Star of the Week-Adoption Book Review



From the Cover of Star of the Week: A Story of Love, Adoption, and Brownies with Sprinkles by Darlene Friedman and Roger Roth:

“It’s Cassidy-Li’s turn to be Star of the Week at school! So she’s making brownies and collecting photos for her poster. She has pictures of all the important people in her life—with one big exception. Cassidy-Li, adopted from China when she was a baby, doesn’t have a photo of her birthparents. But with a little help from her family, she comes up with the perfect way to include them! Using their own family’s story as a model, Darlene Friedman and Roger Roth celebrate the love of families everywhere through this straightforward and insightful book.”



Transfiguring Adoption gave this book 5 out of 5 Hoots based on it’s usefulness to foster and adoptive families. [Learn more about our Hoot grading system here.]

What Our Family Thought:

Our family enjoyed the book Star of the Week: A Story of Love, Adoption, and Brownies with Sprinkles. It addresses a common issue adopted children face at school, projects which require pictures of them as infants or family information, and shows one family’s way of dealing with the project.

This book has colorful, realistic type pictures appropriate to the school-age target audience. We really like the fact that this book discussed Cassidy Li’s feelings pertaining to adoption and her entire family, both birth and adoptive. This book gives permission for adoptees to ask questions and also to not answer questions other people ask. It is a great discussion starter for family and school discussions. It’s not just a fun story: there is definitely purpose to it, which makes it more of a story time or discussion time book, not so much one you’d read as a bedtime story.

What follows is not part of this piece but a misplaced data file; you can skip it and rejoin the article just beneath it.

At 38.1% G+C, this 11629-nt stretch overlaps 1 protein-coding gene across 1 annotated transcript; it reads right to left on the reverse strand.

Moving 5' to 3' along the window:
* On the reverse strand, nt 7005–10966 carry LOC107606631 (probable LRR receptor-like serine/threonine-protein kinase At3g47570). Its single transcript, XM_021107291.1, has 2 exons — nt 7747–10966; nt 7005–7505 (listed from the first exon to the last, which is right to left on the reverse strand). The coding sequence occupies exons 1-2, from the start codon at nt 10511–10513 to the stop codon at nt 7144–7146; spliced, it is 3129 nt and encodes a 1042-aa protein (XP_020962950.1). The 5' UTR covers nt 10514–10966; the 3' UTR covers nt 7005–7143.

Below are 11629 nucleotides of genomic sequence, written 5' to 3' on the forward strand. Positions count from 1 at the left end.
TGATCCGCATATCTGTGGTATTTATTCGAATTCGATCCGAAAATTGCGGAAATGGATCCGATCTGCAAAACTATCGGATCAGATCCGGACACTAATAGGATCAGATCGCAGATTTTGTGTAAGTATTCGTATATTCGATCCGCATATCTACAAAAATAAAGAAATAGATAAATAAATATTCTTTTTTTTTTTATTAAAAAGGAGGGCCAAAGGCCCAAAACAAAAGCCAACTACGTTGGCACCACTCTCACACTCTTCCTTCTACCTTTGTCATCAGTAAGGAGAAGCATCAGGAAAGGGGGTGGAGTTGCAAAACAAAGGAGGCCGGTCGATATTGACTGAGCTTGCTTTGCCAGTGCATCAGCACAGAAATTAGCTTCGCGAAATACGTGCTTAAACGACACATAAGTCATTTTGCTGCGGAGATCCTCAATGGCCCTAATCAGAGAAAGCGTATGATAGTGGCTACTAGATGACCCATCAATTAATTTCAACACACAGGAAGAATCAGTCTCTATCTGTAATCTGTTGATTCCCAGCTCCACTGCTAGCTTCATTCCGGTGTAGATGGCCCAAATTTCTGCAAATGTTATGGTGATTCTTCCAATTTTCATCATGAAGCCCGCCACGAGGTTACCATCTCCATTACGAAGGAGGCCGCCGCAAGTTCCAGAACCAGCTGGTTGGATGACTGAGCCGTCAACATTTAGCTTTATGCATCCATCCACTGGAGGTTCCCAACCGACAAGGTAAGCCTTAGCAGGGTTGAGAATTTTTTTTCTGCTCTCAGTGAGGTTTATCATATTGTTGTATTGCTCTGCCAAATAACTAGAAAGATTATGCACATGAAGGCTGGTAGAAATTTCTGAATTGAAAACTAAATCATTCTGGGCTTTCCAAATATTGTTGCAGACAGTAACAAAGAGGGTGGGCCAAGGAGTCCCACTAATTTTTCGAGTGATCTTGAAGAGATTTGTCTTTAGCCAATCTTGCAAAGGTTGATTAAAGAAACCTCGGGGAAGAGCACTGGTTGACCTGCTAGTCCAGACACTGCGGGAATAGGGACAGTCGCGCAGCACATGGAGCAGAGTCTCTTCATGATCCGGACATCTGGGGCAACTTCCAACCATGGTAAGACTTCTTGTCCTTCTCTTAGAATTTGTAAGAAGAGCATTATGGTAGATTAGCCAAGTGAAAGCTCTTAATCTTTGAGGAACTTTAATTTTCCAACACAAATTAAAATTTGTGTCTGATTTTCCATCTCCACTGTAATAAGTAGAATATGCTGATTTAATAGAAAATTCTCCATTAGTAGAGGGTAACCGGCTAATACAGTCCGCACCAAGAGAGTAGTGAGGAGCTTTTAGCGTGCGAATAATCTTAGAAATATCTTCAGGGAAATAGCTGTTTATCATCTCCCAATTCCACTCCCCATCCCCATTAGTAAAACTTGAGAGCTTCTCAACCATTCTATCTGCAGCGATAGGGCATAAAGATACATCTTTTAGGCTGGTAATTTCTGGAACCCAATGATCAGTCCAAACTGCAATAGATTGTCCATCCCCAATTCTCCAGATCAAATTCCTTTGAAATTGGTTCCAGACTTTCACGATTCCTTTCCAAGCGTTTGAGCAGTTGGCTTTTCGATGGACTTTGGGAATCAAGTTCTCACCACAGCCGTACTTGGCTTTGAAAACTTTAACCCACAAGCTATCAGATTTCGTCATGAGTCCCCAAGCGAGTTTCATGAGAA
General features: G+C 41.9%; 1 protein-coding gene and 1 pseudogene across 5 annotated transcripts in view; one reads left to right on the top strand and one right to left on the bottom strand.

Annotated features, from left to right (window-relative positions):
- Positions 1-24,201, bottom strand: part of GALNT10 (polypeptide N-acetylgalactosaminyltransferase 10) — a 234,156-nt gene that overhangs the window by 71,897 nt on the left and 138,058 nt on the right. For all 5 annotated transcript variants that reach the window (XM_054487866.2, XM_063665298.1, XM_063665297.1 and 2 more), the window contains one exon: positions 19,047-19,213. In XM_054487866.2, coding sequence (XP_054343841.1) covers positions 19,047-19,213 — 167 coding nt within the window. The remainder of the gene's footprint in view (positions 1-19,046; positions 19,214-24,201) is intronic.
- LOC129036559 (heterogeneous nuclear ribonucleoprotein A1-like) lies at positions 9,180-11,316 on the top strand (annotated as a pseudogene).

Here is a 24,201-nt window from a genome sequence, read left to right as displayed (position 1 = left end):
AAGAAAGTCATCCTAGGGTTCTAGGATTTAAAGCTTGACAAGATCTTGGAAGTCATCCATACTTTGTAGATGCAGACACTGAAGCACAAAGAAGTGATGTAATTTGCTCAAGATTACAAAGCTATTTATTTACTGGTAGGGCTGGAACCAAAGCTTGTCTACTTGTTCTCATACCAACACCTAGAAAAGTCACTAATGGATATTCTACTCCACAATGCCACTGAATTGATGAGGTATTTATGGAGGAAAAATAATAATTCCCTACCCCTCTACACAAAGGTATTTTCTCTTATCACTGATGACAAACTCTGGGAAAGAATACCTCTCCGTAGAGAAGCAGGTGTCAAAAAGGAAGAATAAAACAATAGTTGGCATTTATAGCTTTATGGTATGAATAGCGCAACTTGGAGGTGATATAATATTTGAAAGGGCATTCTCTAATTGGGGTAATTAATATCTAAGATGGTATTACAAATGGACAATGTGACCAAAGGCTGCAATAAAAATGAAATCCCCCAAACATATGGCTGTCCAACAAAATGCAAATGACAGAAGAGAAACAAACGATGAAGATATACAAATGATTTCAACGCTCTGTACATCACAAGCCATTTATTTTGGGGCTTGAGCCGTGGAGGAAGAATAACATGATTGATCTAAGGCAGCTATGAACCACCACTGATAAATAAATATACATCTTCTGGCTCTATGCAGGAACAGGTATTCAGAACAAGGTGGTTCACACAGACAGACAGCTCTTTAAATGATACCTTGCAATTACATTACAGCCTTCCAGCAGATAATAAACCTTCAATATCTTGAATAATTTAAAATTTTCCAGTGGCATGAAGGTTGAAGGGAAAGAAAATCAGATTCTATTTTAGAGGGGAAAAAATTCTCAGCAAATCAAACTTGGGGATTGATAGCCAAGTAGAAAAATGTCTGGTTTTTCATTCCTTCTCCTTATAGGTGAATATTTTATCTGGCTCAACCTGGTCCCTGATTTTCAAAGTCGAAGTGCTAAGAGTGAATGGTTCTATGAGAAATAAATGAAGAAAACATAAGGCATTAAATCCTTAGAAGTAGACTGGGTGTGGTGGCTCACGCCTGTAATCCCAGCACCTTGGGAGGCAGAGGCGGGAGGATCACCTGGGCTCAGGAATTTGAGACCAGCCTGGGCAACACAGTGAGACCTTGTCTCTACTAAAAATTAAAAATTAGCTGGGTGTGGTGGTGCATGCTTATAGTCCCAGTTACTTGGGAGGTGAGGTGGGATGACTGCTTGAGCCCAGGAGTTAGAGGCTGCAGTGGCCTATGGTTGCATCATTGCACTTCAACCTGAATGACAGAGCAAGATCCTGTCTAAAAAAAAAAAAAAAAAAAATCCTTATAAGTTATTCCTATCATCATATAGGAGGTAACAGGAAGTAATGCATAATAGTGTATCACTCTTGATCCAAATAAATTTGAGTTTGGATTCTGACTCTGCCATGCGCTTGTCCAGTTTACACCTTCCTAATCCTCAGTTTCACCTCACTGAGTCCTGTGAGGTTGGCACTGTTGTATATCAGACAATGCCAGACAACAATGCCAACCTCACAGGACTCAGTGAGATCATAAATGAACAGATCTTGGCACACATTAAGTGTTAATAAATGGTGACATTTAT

Buy It From Our Links and Support Transfiguring Adoption:

Discussion Questions:

  1. What did you like about Cassidy Li’s project?
  2. Have you ever had to do a project at school that was harder because you were adopted?
  3. What are some other ways to handle school projects that deal with family?
  4. Are there parts of your story you don’t want kids at school to know about? How can you handle their questions?
  5. What questions about your first family do you have?


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